d with me; he hoped not to have me shot for some violation of military law. However, said he, you had better take one of the sergeant's horses and go and find out for yourself --which I proceeded at once to do; but had not gotten beyond the confines of camp before I heard the captain calling again, the utterance of my name this time alternating with shouts and peals of laughter.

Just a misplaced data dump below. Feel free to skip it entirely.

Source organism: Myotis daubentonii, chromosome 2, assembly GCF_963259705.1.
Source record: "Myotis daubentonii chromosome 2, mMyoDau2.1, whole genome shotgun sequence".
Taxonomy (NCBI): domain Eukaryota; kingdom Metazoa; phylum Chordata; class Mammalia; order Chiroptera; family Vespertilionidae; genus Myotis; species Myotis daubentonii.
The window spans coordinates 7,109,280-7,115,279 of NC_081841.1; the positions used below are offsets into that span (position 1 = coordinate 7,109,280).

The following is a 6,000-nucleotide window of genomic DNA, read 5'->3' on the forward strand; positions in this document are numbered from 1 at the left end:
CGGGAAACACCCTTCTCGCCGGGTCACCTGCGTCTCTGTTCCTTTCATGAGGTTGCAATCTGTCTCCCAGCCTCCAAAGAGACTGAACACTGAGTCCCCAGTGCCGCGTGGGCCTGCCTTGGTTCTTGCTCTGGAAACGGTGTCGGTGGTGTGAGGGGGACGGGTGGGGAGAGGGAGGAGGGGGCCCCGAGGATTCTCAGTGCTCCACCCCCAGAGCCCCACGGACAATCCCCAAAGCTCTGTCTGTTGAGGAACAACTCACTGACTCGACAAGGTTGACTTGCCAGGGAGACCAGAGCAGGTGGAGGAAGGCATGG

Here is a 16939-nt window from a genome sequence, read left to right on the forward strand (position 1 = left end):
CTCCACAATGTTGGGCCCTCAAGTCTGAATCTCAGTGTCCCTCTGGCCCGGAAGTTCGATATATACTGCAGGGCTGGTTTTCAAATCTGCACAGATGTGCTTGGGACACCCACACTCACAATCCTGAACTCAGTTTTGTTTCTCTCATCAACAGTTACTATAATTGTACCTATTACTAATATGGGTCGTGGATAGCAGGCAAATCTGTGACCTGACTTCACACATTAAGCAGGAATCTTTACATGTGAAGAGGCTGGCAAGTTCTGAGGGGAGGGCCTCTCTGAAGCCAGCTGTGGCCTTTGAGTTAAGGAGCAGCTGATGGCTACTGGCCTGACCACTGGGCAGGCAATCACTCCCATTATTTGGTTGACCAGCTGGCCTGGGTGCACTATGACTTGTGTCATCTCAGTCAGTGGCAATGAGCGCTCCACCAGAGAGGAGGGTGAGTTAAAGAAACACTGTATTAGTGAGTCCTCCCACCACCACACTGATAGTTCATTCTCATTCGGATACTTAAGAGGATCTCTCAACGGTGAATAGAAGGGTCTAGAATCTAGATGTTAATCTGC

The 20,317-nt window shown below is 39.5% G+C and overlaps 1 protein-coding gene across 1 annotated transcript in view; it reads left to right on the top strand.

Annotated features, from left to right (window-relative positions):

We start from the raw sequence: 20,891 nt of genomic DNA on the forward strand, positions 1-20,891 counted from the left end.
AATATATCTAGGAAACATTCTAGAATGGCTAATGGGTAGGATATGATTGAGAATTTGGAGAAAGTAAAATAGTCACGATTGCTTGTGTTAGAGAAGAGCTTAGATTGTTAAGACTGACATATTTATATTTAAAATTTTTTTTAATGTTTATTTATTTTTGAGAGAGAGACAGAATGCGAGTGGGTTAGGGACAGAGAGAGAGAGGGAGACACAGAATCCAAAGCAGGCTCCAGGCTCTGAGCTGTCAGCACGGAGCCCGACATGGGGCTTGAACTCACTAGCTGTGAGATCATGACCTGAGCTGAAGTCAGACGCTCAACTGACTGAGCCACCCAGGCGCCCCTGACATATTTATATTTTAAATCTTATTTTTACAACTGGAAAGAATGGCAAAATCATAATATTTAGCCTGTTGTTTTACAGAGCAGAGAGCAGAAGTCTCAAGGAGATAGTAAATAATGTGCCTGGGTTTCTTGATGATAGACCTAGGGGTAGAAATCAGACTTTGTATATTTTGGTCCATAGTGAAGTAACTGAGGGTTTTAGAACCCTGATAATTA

On riding up I found him reading, for the second time, an autograph note from General Jackson, addressed to Captain Mc-Carthy, and to the following effect: that if we had not already received orders to move we would receive them in a few moments; that Robert Stiles must not report to him until further orders; that he didn't want any untried man about him when about to move.
The relations of our captain to the better soldiers in the battery were peculiar and enjoyable.
On duty he was our commanding officer, off duty our intimate friend.
I used to call him the intelligent young Irishman, and to tell the f